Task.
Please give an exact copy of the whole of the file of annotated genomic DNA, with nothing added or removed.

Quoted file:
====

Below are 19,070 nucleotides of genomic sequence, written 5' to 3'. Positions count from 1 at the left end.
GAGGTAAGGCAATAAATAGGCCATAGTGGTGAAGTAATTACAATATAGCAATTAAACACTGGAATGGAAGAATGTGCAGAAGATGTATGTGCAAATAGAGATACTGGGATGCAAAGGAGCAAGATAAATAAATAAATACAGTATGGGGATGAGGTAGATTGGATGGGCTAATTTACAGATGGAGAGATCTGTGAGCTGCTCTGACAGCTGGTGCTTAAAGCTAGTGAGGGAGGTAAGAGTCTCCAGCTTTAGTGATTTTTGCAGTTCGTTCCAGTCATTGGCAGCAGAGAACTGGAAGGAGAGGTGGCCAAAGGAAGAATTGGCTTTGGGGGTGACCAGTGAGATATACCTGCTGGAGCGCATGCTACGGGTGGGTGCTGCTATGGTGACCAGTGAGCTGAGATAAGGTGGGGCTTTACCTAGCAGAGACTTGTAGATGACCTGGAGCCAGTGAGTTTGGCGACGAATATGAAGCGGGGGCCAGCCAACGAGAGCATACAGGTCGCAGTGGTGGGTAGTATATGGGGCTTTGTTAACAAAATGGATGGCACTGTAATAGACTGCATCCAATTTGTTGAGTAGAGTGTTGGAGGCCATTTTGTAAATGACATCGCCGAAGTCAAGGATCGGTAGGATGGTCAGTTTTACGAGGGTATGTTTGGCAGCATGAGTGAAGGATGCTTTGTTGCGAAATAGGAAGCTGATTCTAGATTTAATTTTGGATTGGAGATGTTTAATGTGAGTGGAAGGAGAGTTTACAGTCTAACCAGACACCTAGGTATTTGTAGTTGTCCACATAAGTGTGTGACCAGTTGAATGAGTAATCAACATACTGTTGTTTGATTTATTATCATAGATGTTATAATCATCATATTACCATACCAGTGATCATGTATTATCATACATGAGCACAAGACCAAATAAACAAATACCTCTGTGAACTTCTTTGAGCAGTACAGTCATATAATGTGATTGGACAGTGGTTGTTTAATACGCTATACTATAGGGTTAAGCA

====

Below are 19,070 nucleotides of genomic sequence, written 5' to 3'. Positions count from 1 at the left end.
GAGGTAAGGCAATAAATAGGCCATAGTGGTGAAGTAATTACAATATAGCAATTAAACACTGGAATGGAAGAATGTGCAGAAGATGTATGTGCAAATAGAGATACTGGGATGCAAAGGAGCAAGATAAATAAATAAATACAGTATGGGGATGAGGTAGATTGGATGGGCTAATTTACAGATGGAGAGATCTGTGAGCTGCTCTGACAGCTGGTGCTTAAAGCTAGTGAGGGAGGTAAGAGTCTCCAGCTTTAGTGATTTTTGCAGTTCGTTCCAGTCATTGGCAGCAGAGAACTGGAAGGAGAGGTGGCCAAAGGAAGAATTGGCTTTGGGGGTGACCAGTGAGATATACCTGCTGGAGCGCATGCTACGGGTGGGTGCTGCTATGGTGACCAGTGAGCTGAGATAAGGTGGGGCTTTACCTAGCAGAGACTTGTAGATGACCTGGAGCCAGTGAGTTTGGCGACGAATATGAAGCGGGGGCCAGCCAACGAGAGCATACAGGTCGCAGTGGTGGGTAGTATATGGGGCTTTGTTAACAAAATGGATGGCACTGTAATAGACTGCATCCAATTTGTTGAGTAGAGTGTTGGAGGCCATTTTGTAAATGACATCGCCGAAGTCAAGGATCGGTAGGATGGTCAGTTTTACGAGGGTATGTTTGGCAGCATGAGTGAAGGATGCTTTGTTGCGAAATAGGAAGCTGATTCTAGATTTAATTTTGGATTGGAGATGTTTAATGTGAGTGGAAGGAGAGTTTACAGTCTAACCAGACACCTAGGTATTTGTAGTTGTCCACATAAGTGTGTGACCAGTTGAATGAGTAATCAACATACTGTTGTTTGATTTATTATCATAGATGTTATAATCATCATATTACCATACCAGTGATCATGTATTATCATACATGAGCACAAGACCAAATAAACAAATACCTCTGTGAACTTCTTTGAGCAGTACAGTCATATAATGTGATTGGACAGTGGTTGTTTAATACGCTATACTATAGGGTTAAGCA